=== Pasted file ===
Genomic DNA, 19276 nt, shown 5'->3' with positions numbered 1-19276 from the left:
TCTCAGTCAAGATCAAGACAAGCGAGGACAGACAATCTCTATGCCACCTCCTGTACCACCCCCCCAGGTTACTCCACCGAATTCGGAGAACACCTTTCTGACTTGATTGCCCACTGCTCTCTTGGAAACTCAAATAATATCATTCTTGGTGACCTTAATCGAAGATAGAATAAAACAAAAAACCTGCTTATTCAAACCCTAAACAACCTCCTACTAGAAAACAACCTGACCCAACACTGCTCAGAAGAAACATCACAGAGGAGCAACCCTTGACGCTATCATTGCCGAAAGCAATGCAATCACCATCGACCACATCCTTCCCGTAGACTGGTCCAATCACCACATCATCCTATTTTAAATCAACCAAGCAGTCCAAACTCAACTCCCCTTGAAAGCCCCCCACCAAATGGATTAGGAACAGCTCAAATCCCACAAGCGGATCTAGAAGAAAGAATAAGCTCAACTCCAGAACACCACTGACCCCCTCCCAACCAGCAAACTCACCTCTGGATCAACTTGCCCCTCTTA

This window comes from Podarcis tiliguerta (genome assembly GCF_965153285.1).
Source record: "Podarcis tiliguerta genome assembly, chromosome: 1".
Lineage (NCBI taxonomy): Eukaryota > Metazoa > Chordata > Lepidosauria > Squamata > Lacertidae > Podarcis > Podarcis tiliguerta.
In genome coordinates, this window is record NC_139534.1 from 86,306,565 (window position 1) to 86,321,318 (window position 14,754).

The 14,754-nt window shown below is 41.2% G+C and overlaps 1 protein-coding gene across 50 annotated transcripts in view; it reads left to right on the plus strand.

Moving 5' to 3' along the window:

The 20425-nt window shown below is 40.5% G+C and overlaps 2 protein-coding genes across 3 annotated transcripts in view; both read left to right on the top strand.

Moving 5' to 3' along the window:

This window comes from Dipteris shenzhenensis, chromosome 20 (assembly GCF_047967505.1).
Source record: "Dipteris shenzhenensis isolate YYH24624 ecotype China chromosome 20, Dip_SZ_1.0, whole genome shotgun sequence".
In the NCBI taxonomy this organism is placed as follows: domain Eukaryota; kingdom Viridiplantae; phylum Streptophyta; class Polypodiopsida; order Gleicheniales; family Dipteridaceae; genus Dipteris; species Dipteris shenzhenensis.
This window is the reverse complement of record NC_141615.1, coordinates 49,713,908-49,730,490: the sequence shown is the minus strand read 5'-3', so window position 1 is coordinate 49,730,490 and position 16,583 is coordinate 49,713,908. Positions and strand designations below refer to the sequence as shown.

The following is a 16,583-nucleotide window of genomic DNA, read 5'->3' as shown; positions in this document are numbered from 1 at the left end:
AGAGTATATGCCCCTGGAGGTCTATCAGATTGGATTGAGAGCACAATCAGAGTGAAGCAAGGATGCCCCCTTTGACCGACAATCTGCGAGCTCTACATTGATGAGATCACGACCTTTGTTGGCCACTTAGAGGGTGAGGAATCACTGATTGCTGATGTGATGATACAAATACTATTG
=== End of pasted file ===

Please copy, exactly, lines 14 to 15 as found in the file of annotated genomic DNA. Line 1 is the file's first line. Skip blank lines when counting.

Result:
This window is the reverse complement of record NC_141615.1, coordinates 49,713,908-49,730,490: the sequence shown is the minus strand read 5'-3', so window position 1 is coordinate 49,730,490 and position 16,583 is coordinate 49,713,908. Positions and strand designations below refer to the sequence as shown.

The following is a 16,583-nucleotide window of genomic DNA, read 5'->3' as shown; positions in this document are numbered from 1 at the left end: